Church and State in the Modern Age: A Documentary History

By J. F. MacLear | Go to book overview

Preface

The aim of this book has been to present some fundamental documents in the history of church and state relations, primarily in Europe and America and chiefly since the eighteenth century. Despite the past and continuing importance of this theme, there has been a surprising lack of any collection making available the basic documents in the field. It is true, of course, sssthat source collections for European and American history are numerous, and these commonly touch on areas of church-state conflict, though generally the subject has, been a tangential one and the treatment cursory. It is also true that several collections of documents on church history exist. But these tend to concentrate on earlier periods -- ancient, medieval, and the Reformation. When they have dealt with the modern age, they have seldom focused on church and state problems and they have often had a denominational orientation. This collection has an end in view different from these earlier publications. It seeks to document, as comprehensively as possible, the evolution of the post-Reformation churches -- Catholic, Protestant, and Orthodox -- in their relation to the simultaneously evolving modern state in areas where Christian culture has historically predominated.

I am aware that by various definitions the "modern age" may be thought to commence at any time from Renaissance to post-Napoleonic nineteenth century. But for the purposes of this collection the term (primarily) describes developments beginning toward the end of the seventeenth century. This definition may be somewhat arbitrary, but it is not entirely so. Events of the earlier seventeenth century -- Huguenot commotions in France, the Thirty Years War in the Empire, the Puritan role in the English Revolution -- certainly foreshadowed in significant ways the shaping of modern politics, but the problems that provoked them were essentially problems of the age of the Reformation and Counter-Refortnation. By the century's end, in contrast, the secular-oriented and centralized nation-state was beginning to assume some definition, and at the same time the dogmatic relaxation associated with the approaching Enlightenment was already in evidence. I confess that some what inconsistently I have violated this scheme in including very early American documents. But since the "American experiment" proved to be an important and critical turn in church-state history, it seemed useful to provide the documentary bases from which the American tradition of "separation" evolved.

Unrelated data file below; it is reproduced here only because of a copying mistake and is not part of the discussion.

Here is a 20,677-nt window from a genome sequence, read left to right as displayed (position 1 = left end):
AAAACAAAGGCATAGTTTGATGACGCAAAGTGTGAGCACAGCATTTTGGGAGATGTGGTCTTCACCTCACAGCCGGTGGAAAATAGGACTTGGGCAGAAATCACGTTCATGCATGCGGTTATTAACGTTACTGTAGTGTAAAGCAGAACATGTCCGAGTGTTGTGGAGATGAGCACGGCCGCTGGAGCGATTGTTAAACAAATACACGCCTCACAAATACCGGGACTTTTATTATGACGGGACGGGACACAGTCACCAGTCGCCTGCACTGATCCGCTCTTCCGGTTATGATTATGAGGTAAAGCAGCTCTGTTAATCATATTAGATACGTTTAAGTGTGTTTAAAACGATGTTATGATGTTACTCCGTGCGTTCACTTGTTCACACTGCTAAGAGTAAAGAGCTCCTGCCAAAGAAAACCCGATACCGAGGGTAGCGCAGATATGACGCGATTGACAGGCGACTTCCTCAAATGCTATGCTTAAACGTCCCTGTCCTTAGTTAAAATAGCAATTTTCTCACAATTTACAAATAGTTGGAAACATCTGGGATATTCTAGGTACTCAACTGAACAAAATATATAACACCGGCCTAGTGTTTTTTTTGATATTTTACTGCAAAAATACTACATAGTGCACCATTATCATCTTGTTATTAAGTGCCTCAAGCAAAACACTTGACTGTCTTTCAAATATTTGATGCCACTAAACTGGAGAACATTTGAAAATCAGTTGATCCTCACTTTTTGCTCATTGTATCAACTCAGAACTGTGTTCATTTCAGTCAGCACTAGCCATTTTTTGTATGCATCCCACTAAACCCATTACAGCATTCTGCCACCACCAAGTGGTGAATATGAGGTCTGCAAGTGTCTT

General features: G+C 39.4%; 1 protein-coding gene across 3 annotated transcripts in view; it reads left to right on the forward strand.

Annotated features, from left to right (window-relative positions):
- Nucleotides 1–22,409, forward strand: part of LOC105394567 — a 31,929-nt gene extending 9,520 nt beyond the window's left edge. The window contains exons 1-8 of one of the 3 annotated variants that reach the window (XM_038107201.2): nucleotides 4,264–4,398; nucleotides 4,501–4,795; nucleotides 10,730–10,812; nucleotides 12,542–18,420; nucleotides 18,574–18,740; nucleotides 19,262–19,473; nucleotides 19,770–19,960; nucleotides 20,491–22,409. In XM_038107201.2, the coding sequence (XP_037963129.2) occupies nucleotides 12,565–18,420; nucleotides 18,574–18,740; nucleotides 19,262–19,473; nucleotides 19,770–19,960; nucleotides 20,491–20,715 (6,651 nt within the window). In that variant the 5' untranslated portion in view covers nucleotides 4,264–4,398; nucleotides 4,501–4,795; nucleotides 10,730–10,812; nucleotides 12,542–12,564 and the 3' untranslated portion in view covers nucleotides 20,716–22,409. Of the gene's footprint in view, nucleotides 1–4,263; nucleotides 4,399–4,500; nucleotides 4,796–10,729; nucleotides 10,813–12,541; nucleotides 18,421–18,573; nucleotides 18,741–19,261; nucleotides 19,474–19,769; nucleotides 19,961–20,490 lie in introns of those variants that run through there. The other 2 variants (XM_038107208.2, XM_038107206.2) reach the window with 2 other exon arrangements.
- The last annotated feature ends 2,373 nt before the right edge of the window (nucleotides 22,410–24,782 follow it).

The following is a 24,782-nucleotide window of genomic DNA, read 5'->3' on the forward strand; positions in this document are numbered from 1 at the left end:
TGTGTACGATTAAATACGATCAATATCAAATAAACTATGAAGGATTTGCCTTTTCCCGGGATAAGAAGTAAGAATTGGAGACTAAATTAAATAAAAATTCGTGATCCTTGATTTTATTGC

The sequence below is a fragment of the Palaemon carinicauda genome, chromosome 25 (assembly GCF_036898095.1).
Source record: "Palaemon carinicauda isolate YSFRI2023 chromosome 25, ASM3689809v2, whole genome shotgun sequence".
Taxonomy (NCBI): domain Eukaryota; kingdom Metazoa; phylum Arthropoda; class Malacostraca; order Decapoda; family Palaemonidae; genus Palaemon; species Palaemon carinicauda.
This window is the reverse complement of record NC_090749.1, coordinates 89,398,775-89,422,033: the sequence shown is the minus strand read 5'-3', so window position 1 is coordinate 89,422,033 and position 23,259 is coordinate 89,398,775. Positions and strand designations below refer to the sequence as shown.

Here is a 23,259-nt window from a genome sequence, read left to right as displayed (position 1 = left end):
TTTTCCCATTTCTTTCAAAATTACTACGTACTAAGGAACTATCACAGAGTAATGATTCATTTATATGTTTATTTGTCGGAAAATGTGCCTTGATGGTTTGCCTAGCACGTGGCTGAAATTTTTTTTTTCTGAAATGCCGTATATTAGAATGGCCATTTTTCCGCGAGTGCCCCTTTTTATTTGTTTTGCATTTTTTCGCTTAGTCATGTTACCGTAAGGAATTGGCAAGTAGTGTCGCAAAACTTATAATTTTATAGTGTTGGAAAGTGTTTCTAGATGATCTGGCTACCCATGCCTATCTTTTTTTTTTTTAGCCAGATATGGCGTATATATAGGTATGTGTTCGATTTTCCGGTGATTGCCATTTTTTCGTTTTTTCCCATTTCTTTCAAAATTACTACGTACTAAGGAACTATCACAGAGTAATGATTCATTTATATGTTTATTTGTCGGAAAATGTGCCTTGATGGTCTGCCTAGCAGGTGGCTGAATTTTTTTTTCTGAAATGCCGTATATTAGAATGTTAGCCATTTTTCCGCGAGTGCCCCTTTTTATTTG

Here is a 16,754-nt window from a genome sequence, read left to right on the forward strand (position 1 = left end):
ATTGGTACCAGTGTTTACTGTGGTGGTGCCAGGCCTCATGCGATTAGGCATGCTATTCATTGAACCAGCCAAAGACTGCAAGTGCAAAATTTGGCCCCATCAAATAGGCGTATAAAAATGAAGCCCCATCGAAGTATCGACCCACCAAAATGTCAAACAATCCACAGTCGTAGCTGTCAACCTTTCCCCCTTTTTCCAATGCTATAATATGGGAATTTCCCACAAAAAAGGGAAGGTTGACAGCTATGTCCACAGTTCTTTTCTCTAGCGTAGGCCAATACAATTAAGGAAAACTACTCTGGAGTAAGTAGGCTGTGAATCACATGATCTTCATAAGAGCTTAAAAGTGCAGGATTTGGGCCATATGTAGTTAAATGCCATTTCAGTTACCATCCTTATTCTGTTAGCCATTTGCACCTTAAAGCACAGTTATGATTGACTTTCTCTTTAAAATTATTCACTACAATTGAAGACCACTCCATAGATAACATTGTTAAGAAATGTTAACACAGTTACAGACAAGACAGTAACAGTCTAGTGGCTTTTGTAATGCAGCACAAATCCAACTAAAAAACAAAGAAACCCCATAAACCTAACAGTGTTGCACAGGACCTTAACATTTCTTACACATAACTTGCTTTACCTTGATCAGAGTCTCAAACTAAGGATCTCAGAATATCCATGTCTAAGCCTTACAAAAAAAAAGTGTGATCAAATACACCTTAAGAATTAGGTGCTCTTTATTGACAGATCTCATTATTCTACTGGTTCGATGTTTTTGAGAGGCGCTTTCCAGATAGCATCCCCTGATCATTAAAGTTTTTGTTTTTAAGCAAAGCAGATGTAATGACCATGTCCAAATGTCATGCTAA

To the task of assembling documents I have tried to bring some limiting principles of selection. I have adhered to a preciser meaning of "document." This collection is not a book of "readings." It seeks to draw only on the official or nearly

-vii-

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